'Why are my cucumber leaves turning yellow?' – it's an enduring question amongst gardeners who grow this quirky fruit – but the answer is simple.
Knowing how to grow cucumbers is the same as any other plant: meaning light and water levels are crucial to healthy growth. So, if you notice your cucumber leaves turning yellow, it is likely down to one of these factors.
Whether you're learning how to grow cucumbers vertically – or you're growing from the ground or pot – your fruit is not immune from yellow leaves. Here's exactly what causes discoloring and how to avoid it in your produce.
Why are my cucumber leaves turning yellow?
According to Tom Hilton, director of outdoor and indoor garden specialists at National Greenhouse, yellowing occurs when the leaves lose chlorophyll – a pigment that gives plants their green color. Chlorophyll also aids photosynthesis (allowing the plant to convert light into energy).
'The minute you see those cucumber leaves yellowing, it's time to take action,' Tom says. 'The main causes of this discoloration can be issues with the soil, overwatering, and of course, sunlight problems.'
Alongside these key problems, Oliver Hill, Founder of Garden List, suggests that pets may be responsible for yellowing leaves. 'Aphids, whiteflies, and cucumber beetles are all common pests that can damage cucumber plants,' she adds. 'If you suspect that your cucumber plant is suffering from one of these problems, be sure to take action immediately to keep your plant healthy.'
How to stop cucumber leaves from turning yellow
Knowing when to plant cucumber seeds is one way to set your fruit up for success, but perfecting a care routine is equally impactful. Here's what the experts recommend.
1. Maximise sunlight
Your cucumber plants should receive at least six hours of sunlight daily – to boost their health and avoid discoloring. If your cucumbers aren’t getting enough sunlight, they will likely droop, and yellowing will appear in the leaves. Therefore, Tom suggests moving your cucumbers from shady spots (where possible) to a sunnier area of your garden.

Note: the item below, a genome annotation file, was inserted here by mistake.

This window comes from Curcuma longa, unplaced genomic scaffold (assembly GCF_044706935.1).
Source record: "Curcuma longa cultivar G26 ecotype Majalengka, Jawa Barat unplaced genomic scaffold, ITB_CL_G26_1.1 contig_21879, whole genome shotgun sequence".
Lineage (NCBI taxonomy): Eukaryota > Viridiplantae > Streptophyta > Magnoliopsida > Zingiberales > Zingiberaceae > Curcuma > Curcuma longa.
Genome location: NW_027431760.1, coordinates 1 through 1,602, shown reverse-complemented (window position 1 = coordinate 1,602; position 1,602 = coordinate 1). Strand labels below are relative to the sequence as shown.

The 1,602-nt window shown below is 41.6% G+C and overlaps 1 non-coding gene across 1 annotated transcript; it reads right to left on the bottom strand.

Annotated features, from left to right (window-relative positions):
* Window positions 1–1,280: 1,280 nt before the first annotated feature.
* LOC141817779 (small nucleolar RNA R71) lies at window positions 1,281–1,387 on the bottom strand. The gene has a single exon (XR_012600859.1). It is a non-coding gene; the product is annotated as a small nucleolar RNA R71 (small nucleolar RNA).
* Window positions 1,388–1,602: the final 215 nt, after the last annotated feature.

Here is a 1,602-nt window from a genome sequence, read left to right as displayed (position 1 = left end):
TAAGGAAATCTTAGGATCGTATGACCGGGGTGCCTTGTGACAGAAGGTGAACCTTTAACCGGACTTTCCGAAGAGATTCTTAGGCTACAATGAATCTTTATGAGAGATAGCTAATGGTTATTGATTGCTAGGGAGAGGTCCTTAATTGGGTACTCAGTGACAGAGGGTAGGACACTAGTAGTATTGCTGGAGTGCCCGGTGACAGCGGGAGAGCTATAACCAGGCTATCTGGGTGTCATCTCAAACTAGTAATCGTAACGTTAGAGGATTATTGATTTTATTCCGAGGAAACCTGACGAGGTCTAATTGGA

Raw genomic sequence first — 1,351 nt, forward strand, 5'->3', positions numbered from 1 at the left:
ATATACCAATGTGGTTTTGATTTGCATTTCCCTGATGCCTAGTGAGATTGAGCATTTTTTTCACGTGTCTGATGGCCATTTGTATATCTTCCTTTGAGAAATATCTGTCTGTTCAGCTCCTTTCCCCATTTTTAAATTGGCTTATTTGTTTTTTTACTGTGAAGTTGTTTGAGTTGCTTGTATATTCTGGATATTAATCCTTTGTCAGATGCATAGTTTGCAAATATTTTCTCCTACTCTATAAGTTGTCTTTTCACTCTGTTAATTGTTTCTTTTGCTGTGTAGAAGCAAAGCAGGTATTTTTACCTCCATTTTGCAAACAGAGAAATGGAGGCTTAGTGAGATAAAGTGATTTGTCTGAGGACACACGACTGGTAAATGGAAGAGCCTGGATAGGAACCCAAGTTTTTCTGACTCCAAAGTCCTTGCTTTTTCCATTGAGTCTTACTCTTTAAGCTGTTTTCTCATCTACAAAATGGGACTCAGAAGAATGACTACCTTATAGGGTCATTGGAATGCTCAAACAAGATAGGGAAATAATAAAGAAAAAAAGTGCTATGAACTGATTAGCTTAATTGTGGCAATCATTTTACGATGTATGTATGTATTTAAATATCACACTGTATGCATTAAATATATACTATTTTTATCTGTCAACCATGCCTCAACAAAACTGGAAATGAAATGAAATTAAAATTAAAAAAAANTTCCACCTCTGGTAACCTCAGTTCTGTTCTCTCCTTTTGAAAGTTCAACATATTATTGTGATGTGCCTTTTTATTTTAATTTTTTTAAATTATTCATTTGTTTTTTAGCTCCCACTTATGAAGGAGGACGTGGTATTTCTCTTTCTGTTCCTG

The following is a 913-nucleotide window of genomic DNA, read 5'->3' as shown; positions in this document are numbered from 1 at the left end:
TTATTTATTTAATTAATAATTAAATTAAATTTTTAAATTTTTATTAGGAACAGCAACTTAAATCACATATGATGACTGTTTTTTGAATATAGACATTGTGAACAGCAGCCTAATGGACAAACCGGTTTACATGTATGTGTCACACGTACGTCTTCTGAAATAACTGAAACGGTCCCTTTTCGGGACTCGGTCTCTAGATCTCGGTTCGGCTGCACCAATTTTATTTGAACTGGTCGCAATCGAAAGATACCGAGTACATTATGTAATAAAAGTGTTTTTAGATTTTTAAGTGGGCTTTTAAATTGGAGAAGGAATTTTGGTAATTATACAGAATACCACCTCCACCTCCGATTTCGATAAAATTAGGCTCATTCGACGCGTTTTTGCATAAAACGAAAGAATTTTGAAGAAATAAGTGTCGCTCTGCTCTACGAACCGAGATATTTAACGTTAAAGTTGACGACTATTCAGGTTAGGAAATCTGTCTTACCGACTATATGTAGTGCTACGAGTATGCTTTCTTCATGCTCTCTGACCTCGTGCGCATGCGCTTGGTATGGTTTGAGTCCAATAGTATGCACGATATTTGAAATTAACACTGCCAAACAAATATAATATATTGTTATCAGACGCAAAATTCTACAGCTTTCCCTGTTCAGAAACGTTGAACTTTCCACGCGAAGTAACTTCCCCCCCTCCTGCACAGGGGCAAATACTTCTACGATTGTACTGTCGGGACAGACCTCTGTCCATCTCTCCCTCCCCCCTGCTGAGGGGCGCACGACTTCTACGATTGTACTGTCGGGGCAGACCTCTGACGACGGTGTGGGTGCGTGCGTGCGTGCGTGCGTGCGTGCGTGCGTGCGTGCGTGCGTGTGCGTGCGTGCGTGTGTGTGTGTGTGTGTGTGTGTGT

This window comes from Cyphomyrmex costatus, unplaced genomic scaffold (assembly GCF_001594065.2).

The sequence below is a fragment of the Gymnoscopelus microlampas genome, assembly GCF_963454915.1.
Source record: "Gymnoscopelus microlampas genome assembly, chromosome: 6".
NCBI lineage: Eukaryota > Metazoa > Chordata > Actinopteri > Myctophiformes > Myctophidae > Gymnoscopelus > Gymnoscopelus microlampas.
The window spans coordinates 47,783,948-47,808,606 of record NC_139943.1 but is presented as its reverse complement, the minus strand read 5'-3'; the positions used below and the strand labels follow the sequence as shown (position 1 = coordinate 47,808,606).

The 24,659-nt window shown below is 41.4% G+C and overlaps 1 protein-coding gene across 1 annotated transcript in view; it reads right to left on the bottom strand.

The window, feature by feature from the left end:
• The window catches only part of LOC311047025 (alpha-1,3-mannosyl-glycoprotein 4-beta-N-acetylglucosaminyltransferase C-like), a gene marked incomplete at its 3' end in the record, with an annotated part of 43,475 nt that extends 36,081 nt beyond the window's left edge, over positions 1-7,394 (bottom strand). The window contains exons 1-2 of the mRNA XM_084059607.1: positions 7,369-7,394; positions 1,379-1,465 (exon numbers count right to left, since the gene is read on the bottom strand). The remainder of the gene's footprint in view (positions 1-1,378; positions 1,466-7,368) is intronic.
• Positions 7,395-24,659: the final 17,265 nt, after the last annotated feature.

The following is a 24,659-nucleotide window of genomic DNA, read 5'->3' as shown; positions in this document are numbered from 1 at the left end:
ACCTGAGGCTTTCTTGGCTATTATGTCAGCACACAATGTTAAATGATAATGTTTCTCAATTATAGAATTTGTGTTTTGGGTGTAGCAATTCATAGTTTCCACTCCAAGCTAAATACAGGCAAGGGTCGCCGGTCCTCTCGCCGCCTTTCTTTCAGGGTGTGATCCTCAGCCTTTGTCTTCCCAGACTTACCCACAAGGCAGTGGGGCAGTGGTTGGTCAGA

2. Avoid overwatering
Emma Loker from DIY Garden explains that overwatering is one of the most common reasons your cucumber leaves turn yellow. Knowing when to water plants is key to their success, but what is the best time for the job? The expert recommends watering in the morning – avoiding the leaves as this 'encourages diseases.'
However, 'the best way to water cucumber plants is using a drip irrigation system or soaker hose,' Emma says. This allows you to keep track of the water levels, so your crop is never at risk of drowning.
3. Monitor nutrients in the soil
Your cucumber plant's diet is another crucial issue in regard to yellowing. 'You should check the cucumber plant is getting the right soil nutrients,' Tom instructs. 'Potassium and nitrogen are two key ingredients they love, helping to encourage growth in foliage and keeping the leaves healthy and green.
To ensure your cucumber receives a good diet, you can invest in a cucumber fertilizer that fills the soil with everything they need to grow healthier.
Should I cut yellow leaves off cucumber plant?
Yes, it is better to remove any leaves that have turned yellow as they may limit light from reaching the healthy part of your fruit. It will also encourage air circulation, which is beneficial to the plant overall. However, after removing the leaves, it is important to follow the prevention steps above to allow other leaves to grow healthier for a tasty crop.
What do overwatered cucumbers look like?
Overwatered cucumbers often show signs of yellowing leaves first. As Emma suggests, finding the correct water levels is imperative to your fruit's success, and if you're overwatering them, your leaves will suffer. To avoid this, you should water slowly in the morning or set up a drip irrigation system that monitors the water levels automatically.
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Megan is the News and Trends Editor at Homes & Gardens. She first joined Future Plc as a News Writer across their interiors titles, including Livingetc and Real Homes. As the News Editor, she often focuses on emerging microtrends, sleep and wellbeing stories, and celebrity-focused pieces. Before joining Future, Megan worked as a News Explainer at The Telegraph, following her MA in International Journalism at the University of Leeds. During her BA in English Literature and Creative Writing, she gained writing experience in the US while studying in New York. Megan also focused on travel writing during her time living in Paris, where she produced content for a French travel site. She currently lives in London with her antique typewriter and an expansive collection of houseplants.
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